Friday, 5 December 2014

Winter exercise.

We have just had the first frost and this time of the year is now best reserved for going through the seed lists and ordering for next year. If you are feeling energetic this is also the best time of the year to make your structural alterations and I thought it might be of interest to show you one I did on my own over the winter about four years ago when I was pretty much retired. The site is at the foot of Kinder Scout in Derbyshire and had very limited access, all the materials had to be brought in from the front of the house and through the neighbours yard, and, as you can see, was so steep you could not actually climb it without something to lever yourself up with. The weather didn't help and the cottages were cut off around Christmas time and the snow was frequently too deep to work.

The rise was actually 18 feet from the yard floor.
Everything had to be brought through the gate via. the neighbour's garden.
 The retaining walls were essentially of drystone construction with some areas reinforced by concrete to the rear, unfortunately the budget wouldn't stretch to using York stone for the steps but the Indian Stone flags were more than adequate.

All the fencing was renewed.
A deck was installed at the top of the steps giving the client a leisure area which was actually in the sun as opposed to ground level which spent a great deal of the day in shade.

The whole of the lower level of paving was relaid and about six flags had to be replaced. Please ignore the plastic troughs but the client couldn't wait to add their own touches.

12 comments:

  1. Superb Rick. Brenda and myself have been staring at it with admiration.
    We chose Indian stone for our own hard landscaping for similar budgetary reasons. Unfortunately I do not have your skills and local landscaper Martin Smith did it for us!

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    1. Thanks Roger, I am pleased that you were both impressed. To be frank I don't think anyone else would take this on as it was so awkward but I did it for a young couple who were keen to have a decent back garden so it was a bit of a labour of love, I only worked about six hours a day on it when I could.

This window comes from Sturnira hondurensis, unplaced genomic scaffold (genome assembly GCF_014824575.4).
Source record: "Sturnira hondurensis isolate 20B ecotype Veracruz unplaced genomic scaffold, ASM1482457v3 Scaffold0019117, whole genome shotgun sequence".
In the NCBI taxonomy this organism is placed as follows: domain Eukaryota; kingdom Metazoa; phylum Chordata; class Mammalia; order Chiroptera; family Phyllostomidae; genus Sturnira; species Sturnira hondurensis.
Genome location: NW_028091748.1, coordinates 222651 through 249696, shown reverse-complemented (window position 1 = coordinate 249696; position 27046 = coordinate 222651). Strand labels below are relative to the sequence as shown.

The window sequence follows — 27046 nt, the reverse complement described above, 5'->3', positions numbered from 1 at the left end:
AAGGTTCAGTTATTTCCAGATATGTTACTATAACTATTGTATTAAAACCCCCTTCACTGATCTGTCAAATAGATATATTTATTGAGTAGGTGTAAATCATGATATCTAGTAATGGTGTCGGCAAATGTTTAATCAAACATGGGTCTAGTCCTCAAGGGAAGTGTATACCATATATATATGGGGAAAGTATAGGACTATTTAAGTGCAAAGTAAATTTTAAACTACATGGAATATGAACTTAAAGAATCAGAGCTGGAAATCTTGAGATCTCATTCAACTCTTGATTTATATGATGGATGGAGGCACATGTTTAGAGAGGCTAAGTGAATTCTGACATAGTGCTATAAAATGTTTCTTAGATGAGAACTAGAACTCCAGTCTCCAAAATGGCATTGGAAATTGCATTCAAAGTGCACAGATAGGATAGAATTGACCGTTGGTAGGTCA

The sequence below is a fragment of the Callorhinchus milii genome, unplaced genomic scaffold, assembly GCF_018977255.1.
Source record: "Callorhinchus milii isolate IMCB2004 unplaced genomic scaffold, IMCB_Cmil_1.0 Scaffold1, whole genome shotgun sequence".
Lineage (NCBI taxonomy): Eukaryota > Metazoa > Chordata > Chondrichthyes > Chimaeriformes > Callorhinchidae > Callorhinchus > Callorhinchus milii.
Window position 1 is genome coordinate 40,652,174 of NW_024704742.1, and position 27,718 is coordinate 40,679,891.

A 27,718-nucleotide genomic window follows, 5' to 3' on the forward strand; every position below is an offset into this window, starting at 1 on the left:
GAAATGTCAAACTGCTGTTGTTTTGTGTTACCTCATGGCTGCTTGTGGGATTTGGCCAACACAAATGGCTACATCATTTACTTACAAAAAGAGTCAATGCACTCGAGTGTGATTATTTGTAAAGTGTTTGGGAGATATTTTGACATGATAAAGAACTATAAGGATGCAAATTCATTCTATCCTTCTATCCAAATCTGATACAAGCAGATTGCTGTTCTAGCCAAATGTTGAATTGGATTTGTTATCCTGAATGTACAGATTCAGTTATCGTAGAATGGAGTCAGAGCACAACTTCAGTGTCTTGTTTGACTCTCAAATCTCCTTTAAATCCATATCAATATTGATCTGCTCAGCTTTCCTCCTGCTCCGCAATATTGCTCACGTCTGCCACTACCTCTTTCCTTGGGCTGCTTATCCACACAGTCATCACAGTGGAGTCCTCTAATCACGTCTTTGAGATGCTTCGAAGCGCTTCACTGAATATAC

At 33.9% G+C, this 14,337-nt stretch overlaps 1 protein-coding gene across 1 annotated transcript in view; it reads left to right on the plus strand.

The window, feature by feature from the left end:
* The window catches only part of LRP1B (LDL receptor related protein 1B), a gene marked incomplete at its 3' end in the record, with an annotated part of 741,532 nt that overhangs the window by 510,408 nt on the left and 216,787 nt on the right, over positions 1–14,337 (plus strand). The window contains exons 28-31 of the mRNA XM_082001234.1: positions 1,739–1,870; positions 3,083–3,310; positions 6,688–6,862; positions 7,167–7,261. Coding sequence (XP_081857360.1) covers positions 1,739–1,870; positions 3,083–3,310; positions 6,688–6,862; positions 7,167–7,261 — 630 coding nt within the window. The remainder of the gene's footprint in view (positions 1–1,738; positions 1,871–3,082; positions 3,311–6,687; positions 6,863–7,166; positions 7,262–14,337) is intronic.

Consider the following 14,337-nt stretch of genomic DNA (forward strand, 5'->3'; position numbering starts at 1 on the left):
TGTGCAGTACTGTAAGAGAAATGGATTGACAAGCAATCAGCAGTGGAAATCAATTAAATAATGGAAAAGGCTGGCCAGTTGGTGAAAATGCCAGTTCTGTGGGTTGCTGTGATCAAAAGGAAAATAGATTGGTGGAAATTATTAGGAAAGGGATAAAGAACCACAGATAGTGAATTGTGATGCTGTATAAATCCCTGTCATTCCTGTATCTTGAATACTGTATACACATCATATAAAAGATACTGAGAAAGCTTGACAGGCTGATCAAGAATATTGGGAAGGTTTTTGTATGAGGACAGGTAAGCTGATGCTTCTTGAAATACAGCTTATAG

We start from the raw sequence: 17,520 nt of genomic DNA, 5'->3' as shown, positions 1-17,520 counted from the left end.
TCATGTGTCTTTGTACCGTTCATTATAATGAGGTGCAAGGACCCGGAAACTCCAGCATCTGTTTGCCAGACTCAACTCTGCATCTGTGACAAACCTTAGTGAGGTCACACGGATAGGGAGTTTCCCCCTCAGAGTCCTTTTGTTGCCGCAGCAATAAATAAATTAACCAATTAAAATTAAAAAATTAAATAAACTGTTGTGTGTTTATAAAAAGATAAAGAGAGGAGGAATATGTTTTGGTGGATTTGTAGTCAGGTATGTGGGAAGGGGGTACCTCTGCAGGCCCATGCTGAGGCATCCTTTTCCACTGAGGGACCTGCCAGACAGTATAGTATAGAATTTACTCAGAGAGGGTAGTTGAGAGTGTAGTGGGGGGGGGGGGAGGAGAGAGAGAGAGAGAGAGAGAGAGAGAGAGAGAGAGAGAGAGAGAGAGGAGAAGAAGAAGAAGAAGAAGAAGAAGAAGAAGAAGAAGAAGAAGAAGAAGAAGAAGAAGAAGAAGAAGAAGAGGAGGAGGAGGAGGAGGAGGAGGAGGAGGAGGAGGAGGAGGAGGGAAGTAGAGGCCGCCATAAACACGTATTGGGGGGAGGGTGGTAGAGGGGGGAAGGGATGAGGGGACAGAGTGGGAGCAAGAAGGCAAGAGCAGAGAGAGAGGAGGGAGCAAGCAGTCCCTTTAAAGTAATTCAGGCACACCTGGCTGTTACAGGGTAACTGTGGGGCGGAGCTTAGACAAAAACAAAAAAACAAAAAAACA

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  2. Cmon Rick, seriously impressive but afraid I am not up to that, maybe ten years ago** well on second thoughts! Like Roger we also used loads of Indian stone for the front and back of the house. Now, i'm thinking, maybe a lick of grey paint on those planters will make all the difference..

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    1. I can see where you are coming from with the planters Alistair, they did make me cringe a bit.

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  3. What a beautiful garden you created the Rick. Wow! Just about covers it I think. I'm sure the young couple could not have envisaged just how great it was all going to look. Now, if ever you are in the Edinburgh area ;) Joking aside, I suppose 4 years on those terraces must have aged wonderfully.

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    1. The question is Angie, should all that beautiful walling be covered up even though I love the plants?

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  4. I love it! And it is much more practical than the original wall so why not – this is a tiny garden after all, it has to be useable for the people living there, and what a wonderful job you did for them making it practical and useable and also making an access to the top. Great!

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    1. Thank you Helene, it did change a piece of hillside into a usable space plus it made the house more saleable for the future.

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  5. Your photos are lovely, Rick.

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  6. It is most impressive Rick. I wish I could do something this attractive. Did you have to cut the stones or did they come like this? How did you "anchor" the whole thing? It seems to be almost completely vertical. I hope the owners do not cover it all with plants.

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    1. Thanks Alain, this is a relatively modest project, unlike yourself I didn't build a whole house! The stones were brought in from a local reclamation yard and are basically from building demolition, I hand loaded my trailer with around 500 Kgs. at a time then had to load them off into a barrow, up a ramp and round the back of the adjacent property to the job so it was quite a labour intensive undertaking. There are about 6 tonnes of stone in the job mainly constructed as drystone walling in terraces although there is some mortar added to the back of the wall in key areas to help stabilise it, the walls are not actually vertical but have a "batter" on them, so they lean back into the slope.

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